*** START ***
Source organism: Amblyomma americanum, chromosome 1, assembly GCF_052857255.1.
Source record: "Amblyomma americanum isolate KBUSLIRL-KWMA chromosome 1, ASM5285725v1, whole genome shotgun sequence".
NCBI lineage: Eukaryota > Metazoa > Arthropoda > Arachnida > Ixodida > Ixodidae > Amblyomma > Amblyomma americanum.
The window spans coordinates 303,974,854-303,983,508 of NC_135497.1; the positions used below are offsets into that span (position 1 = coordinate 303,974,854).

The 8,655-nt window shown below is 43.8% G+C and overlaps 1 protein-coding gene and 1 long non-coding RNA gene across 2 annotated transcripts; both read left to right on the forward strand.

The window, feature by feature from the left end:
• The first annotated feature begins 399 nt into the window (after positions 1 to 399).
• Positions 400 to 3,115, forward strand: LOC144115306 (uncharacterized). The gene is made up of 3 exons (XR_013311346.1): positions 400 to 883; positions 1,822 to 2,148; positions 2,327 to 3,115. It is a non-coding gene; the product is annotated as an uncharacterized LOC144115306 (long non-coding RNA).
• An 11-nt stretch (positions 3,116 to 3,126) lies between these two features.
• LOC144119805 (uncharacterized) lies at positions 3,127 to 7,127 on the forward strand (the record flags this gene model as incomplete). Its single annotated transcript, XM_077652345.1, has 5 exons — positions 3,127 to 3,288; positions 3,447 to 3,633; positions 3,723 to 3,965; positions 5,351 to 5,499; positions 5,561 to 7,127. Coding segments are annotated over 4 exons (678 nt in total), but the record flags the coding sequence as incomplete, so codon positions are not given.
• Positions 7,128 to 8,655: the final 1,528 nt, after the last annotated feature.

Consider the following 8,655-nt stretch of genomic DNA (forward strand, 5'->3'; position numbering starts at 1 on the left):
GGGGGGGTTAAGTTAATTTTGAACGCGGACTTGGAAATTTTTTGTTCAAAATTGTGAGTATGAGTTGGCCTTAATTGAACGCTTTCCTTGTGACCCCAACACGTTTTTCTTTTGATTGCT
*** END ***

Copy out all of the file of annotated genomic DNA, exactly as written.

Source organism: Amblyomma americanum, chromosome 1, assembly GCF_052857255.1.
Source record: "Amblyomma americanum isolate KBUSLIRL-KWMA chromosome 1, ASM5285725v1, whole genome shotgun sequence".
NCBI lineage: Eukaryota > Metazoa > Arthropoda > Arachnida > Ixodida > Ixodidae > Amblyomma > Amblyomma americanum.
The window spans coordinates 303,974,854-303,983,508 of NC_135497.1; the positions used below are offsets into that span (position 1 = coordinate 303,974,854).

The 8,655-nt window shown below is 43.8% G+C and overlaps 1 protein-coding gene and 1 long non-coding RNA gene across 2 annotated transcripts; both read left to right on the forward strand.

The window, feature by feature from the left end:
• The first annotated feature begins 399 nt into the window (after positions 1 to 399).
• Positions 400 to 3,115, forward strand: LOC144115306 (uncharacterized). The gene is made up of 3 exons (XR_013311346.1): positions 400 to 883; positions 1,822 to 2,148; positions 2,327 to 3,115. It is a non-coding gene; the product is annotated as an uncharacterized LOC144115306 (long non-coding RNA).
• An 11-nt stretch (positions 3,116 to 3,126) lies between these two features.
• LOC144119805 (uncharacterized) lies at positions 3,127 to 7,127 on the forward strand (the record flags this gene model as incomplete). Its single annotated transcript, XM_077652345.1, has 5 exons — positions 3,127 to 3,288; positions 3,447 to 3,633; positions 3,723 to 3,965; positions 5,351 to 5,499; positions 5,561 to 7,127. Coding segments are annotated over 4 exons (678 nt in total), but the record flags the coding sequence as incomplete, so codon positions are not given.
• Positions 7,128 to 8,655: the final 1,528 nt, after the last annotated feature.

Consider the following 8,655-nt stretch of genomic DNA (forward strand, 5'->3'; position numbering starts at 1 on the left):
GGGGGGGTTAAGTTAATTTTGAACGCGGACTTGGAAATTTTTTGTTCAAAATTGTGAGTATGAGTTGGCCTTAATTGAACGCTTTCCTTGTGACCCCAACACGTTTTTCTTTTGATTGCT